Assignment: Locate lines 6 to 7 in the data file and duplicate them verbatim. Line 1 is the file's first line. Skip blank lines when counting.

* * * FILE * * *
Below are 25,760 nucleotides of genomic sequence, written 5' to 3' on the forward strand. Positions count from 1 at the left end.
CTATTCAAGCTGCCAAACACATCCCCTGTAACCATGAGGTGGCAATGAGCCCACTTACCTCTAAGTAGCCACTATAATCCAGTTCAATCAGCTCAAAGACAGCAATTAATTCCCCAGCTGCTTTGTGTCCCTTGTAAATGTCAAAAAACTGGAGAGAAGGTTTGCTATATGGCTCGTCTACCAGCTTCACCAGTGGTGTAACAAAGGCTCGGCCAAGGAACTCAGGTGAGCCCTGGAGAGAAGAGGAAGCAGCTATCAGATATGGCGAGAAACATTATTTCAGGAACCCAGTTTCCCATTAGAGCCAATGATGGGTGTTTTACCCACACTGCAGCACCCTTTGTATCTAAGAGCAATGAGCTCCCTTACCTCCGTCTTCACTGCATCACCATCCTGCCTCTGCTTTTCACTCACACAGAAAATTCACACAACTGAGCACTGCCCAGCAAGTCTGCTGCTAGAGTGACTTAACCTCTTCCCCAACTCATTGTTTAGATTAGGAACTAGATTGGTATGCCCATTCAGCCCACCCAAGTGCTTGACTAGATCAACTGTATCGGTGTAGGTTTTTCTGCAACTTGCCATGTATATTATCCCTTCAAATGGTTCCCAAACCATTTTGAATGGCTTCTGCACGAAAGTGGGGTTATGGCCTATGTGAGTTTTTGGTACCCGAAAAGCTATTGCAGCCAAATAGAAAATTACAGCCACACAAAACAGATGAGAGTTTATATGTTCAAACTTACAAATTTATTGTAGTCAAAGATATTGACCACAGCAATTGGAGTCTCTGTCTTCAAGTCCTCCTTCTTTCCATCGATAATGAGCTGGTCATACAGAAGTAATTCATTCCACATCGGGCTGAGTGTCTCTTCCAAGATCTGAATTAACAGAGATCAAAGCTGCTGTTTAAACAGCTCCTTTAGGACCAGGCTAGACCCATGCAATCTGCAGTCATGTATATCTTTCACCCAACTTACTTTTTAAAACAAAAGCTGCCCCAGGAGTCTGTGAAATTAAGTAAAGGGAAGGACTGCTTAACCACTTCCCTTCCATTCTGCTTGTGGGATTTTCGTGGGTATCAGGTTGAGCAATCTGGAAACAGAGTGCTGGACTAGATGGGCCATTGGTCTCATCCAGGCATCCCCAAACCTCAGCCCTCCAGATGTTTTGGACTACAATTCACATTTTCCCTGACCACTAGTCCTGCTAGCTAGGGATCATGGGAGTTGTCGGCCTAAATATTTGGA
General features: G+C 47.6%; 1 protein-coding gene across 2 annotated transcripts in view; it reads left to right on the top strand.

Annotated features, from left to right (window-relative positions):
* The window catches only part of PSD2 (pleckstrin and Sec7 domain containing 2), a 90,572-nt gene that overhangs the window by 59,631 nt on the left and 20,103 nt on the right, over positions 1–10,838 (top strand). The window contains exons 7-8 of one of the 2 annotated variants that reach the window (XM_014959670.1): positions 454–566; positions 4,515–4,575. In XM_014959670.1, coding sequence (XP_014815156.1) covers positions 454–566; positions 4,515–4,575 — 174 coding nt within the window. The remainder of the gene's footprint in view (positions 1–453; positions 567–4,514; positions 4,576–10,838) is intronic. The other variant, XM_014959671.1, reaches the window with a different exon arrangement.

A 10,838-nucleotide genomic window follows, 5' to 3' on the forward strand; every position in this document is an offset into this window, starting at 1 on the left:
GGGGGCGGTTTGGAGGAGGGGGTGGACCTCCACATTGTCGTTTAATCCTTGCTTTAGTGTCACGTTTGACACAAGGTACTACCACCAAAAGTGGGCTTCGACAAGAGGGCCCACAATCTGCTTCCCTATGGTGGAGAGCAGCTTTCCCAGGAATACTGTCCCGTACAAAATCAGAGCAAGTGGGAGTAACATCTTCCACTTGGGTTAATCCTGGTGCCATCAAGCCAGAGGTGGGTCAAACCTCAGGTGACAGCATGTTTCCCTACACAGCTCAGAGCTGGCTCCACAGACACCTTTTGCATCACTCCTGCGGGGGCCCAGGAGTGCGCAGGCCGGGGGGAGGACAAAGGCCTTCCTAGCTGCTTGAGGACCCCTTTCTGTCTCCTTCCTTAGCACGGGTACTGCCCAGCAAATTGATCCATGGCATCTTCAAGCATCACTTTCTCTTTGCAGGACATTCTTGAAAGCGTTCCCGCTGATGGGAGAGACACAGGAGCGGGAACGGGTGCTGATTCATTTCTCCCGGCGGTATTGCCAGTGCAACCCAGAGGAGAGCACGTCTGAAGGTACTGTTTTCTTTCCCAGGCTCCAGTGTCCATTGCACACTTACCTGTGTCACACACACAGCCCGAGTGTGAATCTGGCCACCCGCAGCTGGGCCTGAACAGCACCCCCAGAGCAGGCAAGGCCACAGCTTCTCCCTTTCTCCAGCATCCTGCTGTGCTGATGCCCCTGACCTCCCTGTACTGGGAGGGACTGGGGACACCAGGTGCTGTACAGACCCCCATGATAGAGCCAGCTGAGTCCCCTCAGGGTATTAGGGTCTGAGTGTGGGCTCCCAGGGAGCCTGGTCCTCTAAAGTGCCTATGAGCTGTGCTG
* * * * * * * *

A 10,838-nucleotide genomic window follows, 5' to 3' on the forward strand; every position in this document is an offset into this window, starting at 1 on the left:
GGGGGCGGTTTGGAGGAGGGGGTGGACCTCCACATTGTCGTTTAATCCTTGCTTTAGTGTCACGTTTGACACAAGGTACTACCACCAAAAGTGGGCTTCGACAAGAGGGCCCACAATCTGCTTCCCTATGGTGGAGAGCAGCTTTCCCAGGAATACTGTCCCGTACAAAATCAGAGCAAGTGGGAGTAACATCTTCCACTTGGGTTAATCCTGGTGCCATCAAGCCAGAGGTGGGTCAAACCTCAGGTGACAGCATGTTTCCCTACACAGCTCAGAGCTGGCTCCACAGACACCTTTTGCATCACTCCTGCGGGGGCCCAGGAGTGCGCAGGCCGGGGGGAGGACAAAGGCCTTCCTAGCTGCTTGAGGACCCCTTTCTGTCTCCTTCCTTAGCACGGGTACTGCCCAGCAAATTGATCCATGGCATCTTCAAGCATCACTTTCTCTTTGCAGGACATTCTTGAAAGCGTTCCCGCTGATGGGAGAGACACAGGAGCGGGAACGGGTGCTGATTCATTTCTCCCGGCGGTATTGCCAGTGCAACCCAGAGGAGAGCACGTCTGAAGGTACTGTTTTCTTTCCCAGGCTCCAGTGTCCATTGCACACTTACCTGTGTCACACACACAGCCCGAGTGTGAATCTGGCCACCCGCAGCTGGGCCTGAACAGCACCCCCAGAGCAGGCAAGGCCACAGCTTCTCCCTTTCTCCAGCATCCTGCTGTGCTGATGCCCCTGACCTCCCTGTACTGGGAGGGACTGGGGACACCAGGTGCTGTACAGACCCCCATGATAGAGCCAGCTGAGTCCCCTCAGGGTATTAGGGTCTGAGTGTGGGCTCCCAGGGAGCCTGGTCCTCTAAAGTGCCTATGAGCTGTGCTG